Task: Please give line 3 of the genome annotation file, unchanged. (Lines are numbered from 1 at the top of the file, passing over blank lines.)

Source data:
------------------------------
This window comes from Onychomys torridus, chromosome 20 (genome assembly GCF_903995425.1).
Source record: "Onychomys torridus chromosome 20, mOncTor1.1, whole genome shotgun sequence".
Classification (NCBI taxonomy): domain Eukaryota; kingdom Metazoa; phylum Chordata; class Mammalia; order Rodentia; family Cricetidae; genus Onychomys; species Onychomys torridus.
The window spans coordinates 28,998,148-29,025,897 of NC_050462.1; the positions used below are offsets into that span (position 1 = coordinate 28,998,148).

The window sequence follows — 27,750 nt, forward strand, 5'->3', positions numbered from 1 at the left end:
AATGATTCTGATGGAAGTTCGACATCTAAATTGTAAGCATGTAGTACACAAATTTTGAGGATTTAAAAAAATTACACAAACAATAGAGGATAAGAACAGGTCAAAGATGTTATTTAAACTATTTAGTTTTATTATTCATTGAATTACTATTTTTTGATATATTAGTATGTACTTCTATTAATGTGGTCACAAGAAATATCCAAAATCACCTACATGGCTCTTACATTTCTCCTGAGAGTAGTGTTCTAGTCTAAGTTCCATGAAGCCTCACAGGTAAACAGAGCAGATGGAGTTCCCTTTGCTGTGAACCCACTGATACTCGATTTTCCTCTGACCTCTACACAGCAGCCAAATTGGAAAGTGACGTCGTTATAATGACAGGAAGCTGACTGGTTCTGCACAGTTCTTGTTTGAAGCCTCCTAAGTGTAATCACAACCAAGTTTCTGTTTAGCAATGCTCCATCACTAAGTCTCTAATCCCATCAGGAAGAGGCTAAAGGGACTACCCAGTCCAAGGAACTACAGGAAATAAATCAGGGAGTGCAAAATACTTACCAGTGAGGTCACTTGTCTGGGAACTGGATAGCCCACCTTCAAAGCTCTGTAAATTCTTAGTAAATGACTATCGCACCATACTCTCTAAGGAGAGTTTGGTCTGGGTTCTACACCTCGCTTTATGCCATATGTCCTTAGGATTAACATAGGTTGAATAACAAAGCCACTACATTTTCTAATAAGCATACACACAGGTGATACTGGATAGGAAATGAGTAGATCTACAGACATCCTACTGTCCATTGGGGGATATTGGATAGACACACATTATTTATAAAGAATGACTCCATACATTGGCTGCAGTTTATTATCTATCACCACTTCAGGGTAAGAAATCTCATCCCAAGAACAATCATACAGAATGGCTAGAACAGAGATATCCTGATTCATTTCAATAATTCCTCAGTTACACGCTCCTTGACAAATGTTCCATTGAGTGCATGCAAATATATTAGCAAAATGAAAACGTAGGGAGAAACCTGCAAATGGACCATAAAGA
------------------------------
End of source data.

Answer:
Classification (NCBI taxonomy): domain Eukaryota; kingdom Metazoa; phylum Chordata; class Mammalia; order Rodentia; family Cricetidae; genus Onychomys; species Onychomys torridus.